Unexpected expenses sneak up on the best of us.
Paying these unexpected expenses looks impossible when you are in debt and barely making the payments from month to month. If you’re like most, you have to reach for the credit card and then find yourself deeper in debt and farther behind.
What do you do about this?
The answer for paying unexpected expenses is an emergency savings account. An emergency savings account is a sum of money set aside in an account that is only used for paying any unexpected expenses. Unexpected expenses come in many varieties and range from a roof leak to a job layoff. There is no hard and fast rule to determine how much you need in an emergency savings account, only rules of thumb.
If you are still paying off your unsecured debts it is generally accepted that $1,000 is an appropriate amount until you have become “bad debt” free. If you have nothing more than a mortgage payment or perhaps are completely debt free the common recommendation is that you have 3 to 6 months living expenses put aside. Now this is where it gets tricky. Everyone will have different requirements for 3 to 6 months living expenses. The general rule of thumb is to have at least $10,000 available.
This is just a rule of thumb and you will have to do some thinking for yourself here. If your mortgage payment is $2,000 each month, then $10,000 surely will not cut it. On the other hand, if you are debt free, $10,000 may be a nice cushion. Once you are living on a monthly budget it will be easy to determine how much you will need for your emergency fund. Make sure that you do not skimp on this account.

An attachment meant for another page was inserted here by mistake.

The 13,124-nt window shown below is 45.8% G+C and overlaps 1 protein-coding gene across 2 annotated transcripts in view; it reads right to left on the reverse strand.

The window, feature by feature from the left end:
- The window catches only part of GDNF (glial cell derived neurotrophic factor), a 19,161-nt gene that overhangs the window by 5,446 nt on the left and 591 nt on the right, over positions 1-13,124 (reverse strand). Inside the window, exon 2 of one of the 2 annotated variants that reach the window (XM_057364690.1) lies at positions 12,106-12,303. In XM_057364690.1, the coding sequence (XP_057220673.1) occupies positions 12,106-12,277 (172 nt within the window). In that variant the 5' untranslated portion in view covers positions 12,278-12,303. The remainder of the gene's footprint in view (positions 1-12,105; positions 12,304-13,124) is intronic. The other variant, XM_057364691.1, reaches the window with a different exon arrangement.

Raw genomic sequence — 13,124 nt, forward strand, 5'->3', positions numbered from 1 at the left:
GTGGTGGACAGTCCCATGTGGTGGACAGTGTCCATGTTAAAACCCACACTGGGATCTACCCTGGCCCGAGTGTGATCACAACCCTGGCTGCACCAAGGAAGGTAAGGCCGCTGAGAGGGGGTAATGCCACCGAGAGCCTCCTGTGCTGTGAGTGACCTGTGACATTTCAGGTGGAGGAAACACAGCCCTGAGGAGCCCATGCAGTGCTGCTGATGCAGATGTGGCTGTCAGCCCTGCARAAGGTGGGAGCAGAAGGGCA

Your emergency savings needs to be readily available; money market accounts are usually the best choice. Unfortunately money market accounts and other short-term savings vehicles are not big moneymakers, but you can access your money quickly and do not have the threat that it will decrease in value.
The reason that I like money market funds is that they will make a return comparative to other accessible investments, most have check writing capabilities, and your investment is safe from downturns in the stock market. There are other options such as interest bearing checking accounts, savings accounts and possibly other savings vehicles in various banks, investment institutions and credit unions. Choose the investment that is available to you and fits the criteria.
One thing to be aware of when choosing a money market or any investment option is the expenses. Expenses will vary widely among investment firms. Ideally you want to find an account that lets you invest in the money market with no up front or back end fees and minimal yearly expenses. Since a money market does not appreciate quickly it would take a long time to make up for high expenses.
An up front fee is a percentage of your money that you have to pay when you initially invest it. For example if you invest $1,000 and the fee is 5%, they will take $50.00 out of your account and you will only end up with $950 invested. With a back end fee they take a percentage when you withdraw your money.
All investment firms will charge an annual expense on your invested money. Just pay attention and choose one that has a low expense. Be careful, since some will lure you in with a low initial expense that will be raised after a specified number of months. Look at the track record going back a few years to make sure that the expense ratio has stayed consistent. Make sure that you have an emergency savings account so that paying unexpected expenses does not chase you back in debt; it is a vital step in living without debt.